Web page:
President Don O'Shea
New College President Don O’Shea

From SRQ Daily 10-10-20
As our local minority communities continue to feel the impact of the COVID-19 pandemic, New College students and faculty are working alongside the Multicultural Action Team (MAT) to help.
The MAT initiative—funded by a $342,000 grant to Tidewell Hospice through the Manatee County CARES Act—focuses on serving at-risk residents through prevention, education and research. Nine interns/scholars and three professors from New College are currently collaborating with Sarasota’s Multicultural Health Institute (MHI) on the effort.
“This is a way that I can give back when the community is struggling and suffering,” says Alia Quadir, a New College thesis student who has interned with the MHI since the summer and is continuing to work with the MAT this semester. “It gives this whole pandemic and the series of crises right now a kind of purpose.”
The MHI, founded in 1995 by Dr. Lisa Merritt (an adjunct professor at New College), has helped more than 10,000 people receive direct pandemic-related assistance since March. The organization has also distributed over 13,000 masks locally and nationally.
“It has been our honor and privilege to care for and educate the community on health equity issues while also developing future healthcare leadership,” Merritt says. “We are excited at the opportunity to solidify longstanding collaborations into the MAT, which will continue to improve awareness of health and wellness issues while preventing spread and complications from COVID-19 amongst vulnerable populations.”
Some of the MHI’s community services include educating individuals on best practices in multiple languages; testing and connecting people to health resources while tracking results; and developing long-term solutions to problems within social institutions and the healthcare system.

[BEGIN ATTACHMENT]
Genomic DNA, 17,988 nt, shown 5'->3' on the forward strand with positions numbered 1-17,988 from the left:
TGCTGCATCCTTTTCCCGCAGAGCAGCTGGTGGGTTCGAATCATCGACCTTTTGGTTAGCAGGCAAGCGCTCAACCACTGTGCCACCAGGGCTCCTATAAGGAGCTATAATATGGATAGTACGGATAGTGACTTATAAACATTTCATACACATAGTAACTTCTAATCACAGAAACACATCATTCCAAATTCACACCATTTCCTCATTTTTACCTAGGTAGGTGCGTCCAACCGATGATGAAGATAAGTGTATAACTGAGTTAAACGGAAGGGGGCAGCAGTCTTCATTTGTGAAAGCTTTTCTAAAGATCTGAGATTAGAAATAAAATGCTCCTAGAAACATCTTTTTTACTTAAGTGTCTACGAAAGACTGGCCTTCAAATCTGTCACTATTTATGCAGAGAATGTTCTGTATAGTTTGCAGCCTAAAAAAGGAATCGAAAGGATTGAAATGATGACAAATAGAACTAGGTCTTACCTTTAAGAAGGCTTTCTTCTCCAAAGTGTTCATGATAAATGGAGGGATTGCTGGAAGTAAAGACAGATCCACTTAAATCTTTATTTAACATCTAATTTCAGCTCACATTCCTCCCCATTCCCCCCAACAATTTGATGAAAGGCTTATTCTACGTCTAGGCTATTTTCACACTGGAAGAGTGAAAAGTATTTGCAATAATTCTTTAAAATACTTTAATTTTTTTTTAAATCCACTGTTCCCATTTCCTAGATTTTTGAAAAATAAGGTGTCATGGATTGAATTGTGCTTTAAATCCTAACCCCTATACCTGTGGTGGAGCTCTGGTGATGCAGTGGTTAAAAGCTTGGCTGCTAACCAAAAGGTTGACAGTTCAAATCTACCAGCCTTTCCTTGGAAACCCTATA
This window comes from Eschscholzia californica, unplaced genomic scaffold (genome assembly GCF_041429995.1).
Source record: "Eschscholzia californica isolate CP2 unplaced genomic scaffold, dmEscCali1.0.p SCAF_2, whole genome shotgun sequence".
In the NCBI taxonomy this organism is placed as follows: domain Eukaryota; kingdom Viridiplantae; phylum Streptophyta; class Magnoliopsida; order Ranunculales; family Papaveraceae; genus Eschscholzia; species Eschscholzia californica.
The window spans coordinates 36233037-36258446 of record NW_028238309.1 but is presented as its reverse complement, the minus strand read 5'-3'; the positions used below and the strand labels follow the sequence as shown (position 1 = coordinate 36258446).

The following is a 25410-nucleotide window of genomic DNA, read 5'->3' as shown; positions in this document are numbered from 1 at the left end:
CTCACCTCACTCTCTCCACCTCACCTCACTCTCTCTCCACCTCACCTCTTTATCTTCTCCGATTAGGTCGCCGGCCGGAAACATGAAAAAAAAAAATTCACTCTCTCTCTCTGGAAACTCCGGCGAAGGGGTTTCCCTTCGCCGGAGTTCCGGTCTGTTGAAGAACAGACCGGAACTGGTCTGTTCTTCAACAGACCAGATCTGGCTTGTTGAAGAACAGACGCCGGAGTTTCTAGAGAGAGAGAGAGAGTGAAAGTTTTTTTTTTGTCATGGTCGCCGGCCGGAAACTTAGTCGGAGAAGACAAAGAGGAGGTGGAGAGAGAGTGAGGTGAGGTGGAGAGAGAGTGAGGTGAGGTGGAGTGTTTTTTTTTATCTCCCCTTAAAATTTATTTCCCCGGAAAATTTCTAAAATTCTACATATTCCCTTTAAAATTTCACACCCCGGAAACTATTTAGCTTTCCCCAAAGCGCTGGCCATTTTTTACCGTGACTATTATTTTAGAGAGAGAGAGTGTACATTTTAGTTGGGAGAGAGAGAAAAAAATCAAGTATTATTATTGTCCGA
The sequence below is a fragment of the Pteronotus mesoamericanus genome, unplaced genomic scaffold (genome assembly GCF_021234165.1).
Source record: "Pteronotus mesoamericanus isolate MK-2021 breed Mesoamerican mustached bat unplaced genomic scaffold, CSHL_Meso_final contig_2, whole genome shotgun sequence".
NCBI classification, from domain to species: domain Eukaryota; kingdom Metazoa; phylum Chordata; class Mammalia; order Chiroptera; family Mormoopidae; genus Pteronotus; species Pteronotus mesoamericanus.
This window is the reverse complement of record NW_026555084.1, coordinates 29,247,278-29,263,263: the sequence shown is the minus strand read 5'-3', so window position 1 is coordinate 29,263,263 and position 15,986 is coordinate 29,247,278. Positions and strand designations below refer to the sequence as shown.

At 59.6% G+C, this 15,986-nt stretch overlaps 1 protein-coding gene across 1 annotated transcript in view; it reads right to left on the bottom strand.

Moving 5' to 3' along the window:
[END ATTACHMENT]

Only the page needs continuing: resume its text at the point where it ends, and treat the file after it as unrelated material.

“Over the summer with the MHI, I was working on a podcast, interviewing people who had COVID-19, to amplify their voices in the community and provide a cultural, historical context for the pandemic,” Quadir says. “I also tried to find people who needed food, health or rent assistance and connect them to local resources.”
MHI interns helped track the weekly COVID-19 case data provided by the Florida Department of Health, and maintained a Google map that identified cases by zip code in Sarasota and Manatee counties. They were part of a team that compiled pediatric case data and advised local school boards about stricter protocols for reopening campuses. New College has been involved with the MHI for years, but the interns currently helping with this work are Quadir, Olympia Fulcher, Charlotte Leavengood, Austin Mason, Perry Spike, Megan Galeski, Erika Calle, Cyriac Versini and Ryan May (an alum).
The New College faculty members leading the project are Uzi Baram, professor of Anthropology and Heritage Studies; Queen Zabriskie, assistant professor of Sociology; and Kristopher Fennie, assistant professor of Epidemiology. The professors are hosting weekly meetings to mentor the interns, as well as providing various perspectives on the pandemic and the significance of community outreach. And students like Quadir are working with the MHI and the MAT while taking a remote course this fall at New College entitled “COVID-19: An Interdisciplinary Approach to the Pandemic.”
“New College attracts people who want to work on changing the world and increasing social justice,” Baram says. “These students are willing to go beyond their own personal struggles and challenges to make a difference for marginalized groups.”
Our socially-conscious students—guided by their supportive professors—are truly making us proud.

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